In my real life I’m used to hearing the myths that “software shouldn’t change how people work” and “software should adopt to people, not the other way around”.
The reality for every product is an ugly compromise between optimal functionality, costs, and dozens of stakeholders. Only one of those stakeholders is you, the user.
In any case, smart humans, and even groups of humans, are still much more flexible than software. In the medium to long term smart users are much happier if they adopt their workflow to optimal software, rather than use crummy solutions that support current workflow.
This is good by the way; when software becomes more flexible and adaptive than humans we’ll regret it.
So, even though I wrote “I will be buying my iPhone in the next week or so. I approach the date like a condemned man!” I realize that I have no choice but to throw out ten years of Palm/Outlook driven workflow for whatever Apple will choose to support.
No choice but to grind my teeth because the biggest iPhone stakeholder is not me, it’s the movie industry. A movie industry with DRM requirements that have led Apple to lockout the Phone cable connector.
Fair enough, that’s the way the world works. Lowest common denominator Apple iPhone applications and alternatives limited because they can’t sync to the desktop mean I need to look to the iPhone’s one strong point – connectivity and a very good web browser.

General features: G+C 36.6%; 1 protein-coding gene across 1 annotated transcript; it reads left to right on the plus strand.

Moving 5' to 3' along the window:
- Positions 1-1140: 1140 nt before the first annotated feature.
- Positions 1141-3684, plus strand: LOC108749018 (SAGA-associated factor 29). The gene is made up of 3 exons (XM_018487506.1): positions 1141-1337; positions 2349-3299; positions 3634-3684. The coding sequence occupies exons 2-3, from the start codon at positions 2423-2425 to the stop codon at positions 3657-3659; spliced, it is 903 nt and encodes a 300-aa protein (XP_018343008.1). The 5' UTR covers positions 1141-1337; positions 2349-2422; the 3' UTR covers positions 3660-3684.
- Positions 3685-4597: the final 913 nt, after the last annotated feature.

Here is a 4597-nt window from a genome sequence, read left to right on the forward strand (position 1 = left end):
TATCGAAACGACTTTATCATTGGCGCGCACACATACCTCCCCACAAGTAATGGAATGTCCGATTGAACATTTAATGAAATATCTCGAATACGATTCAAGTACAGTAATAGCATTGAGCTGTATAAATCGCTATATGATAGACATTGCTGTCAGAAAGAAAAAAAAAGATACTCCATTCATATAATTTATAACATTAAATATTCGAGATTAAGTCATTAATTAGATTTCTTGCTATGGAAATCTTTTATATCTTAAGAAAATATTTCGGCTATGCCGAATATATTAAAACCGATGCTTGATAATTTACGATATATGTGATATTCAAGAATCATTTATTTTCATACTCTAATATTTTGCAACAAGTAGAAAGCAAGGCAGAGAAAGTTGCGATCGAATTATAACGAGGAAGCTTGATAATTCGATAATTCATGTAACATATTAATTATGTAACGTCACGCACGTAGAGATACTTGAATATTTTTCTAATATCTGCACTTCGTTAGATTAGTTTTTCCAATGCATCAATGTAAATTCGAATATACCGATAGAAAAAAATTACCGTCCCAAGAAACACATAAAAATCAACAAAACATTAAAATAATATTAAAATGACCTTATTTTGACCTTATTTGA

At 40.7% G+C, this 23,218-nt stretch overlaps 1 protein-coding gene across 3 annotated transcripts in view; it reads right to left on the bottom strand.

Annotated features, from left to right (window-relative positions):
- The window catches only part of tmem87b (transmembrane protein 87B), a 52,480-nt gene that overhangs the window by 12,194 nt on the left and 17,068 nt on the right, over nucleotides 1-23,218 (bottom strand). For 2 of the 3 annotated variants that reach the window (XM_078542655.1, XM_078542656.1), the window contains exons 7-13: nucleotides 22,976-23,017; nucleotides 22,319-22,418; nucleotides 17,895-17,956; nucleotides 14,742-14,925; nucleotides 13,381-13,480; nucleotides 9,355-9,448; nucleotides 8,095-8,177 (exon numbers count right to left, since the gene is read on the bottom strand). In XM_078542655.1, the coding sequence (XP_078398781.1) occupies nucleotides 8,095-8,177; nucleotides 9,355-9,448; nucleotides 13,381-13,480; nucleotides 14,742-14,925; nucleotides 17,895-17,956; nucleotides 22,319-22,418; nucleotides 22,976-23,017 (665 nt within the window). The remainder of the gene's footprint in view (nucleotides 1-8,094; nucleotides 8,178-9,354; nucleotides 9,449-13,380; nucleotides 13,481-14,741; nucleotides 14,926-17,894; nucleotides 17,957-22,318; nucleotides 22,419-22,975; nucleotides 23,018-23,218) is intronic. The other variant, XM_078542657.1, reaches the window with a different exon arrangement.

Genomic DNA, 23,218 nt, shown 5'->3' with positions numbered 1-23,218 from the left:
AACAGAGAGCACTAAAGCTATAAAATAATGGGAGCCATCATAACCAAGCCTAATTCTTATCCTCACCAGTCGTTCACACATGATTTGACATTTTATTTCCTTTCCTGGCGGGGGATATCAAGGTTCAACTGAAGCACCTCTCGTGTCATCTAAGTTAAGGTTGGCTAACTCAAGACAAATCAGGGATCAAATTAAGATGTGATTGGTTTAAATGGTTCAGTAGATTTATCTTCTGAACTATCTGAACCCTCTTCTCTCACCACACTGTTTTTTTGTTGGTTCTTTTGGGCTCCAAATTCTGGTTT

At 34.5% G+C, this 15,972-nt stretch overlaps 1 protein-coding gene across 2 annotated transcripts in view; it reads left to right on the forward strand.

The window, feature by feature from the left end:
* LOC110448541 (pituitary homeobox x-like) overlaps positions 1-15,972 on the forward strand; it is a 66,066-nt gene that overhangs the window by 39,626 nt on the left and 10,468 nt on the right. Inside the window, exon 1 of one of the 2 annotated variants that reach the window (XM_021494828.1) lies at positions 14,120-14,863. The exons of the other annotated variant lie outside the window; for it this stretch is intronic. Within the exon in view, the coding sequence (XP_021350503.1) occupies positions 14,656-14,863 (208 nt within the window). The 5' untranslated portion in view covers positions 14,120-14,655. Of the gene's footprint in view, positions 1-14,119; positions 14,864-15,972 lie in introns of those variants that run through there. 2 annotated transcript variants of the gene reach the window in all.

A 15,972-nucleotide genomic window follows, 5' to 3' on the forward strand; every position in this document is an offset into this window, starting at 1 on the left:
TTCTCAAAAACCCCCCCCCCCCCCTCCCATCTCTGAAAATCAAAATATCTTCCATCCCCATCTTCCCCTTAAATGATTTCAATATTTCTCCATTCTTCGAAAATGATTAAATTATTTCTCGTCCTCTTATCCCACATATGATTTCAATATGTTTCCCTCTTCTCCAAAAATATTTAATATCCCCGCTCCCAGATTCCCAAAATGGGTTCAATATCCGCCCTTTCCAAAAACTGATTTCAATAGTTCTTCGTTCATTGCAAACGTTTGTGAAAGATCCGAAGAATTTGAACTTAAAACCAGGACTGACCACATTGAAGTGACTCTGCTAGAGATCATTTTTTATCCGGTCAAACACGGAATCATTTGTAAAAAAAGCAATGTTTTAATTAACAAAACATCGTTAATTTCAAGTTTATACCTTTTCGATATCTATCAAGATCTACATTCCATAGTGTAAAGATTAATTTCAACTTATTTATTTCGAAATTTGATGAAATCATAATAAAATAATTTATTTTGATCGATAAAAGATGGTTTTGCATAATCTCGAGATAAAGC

Which brings me to the point of this post.
The combination of Apple’s lowest common denominator iPhone native apps (ex. no tasks, no work/home calendar management, no global search ), and the disabling of better alternatives by absent desktop synchronization, is going to drive me to Cloud Computing faster than I’d prefer.
So who owns the Cloud?
Not Apple. Google.
In the long run, despite medium term anguish, shifting to Cloud Computing will probably be an improvement on my current workflow. It will also put me in a very good position to switch to Android if Google is able to deliver a working version sometime in 2010. In the meantime I will save money by buying fewer Macs, since the Cloud will be providing my family’s processing and storage.
So, things will eventually work out for me.
On the other hand, I’m not sure this emergent solution is entirely in Apple’s long-term interests. Does Apple really want to shoot the Mac?
 Both tasks and global search were well supported in the very first PalmPilot I bought around 1997 or so. From the perspective of native applications that I need all the time, the iPhone is large regression from 1997.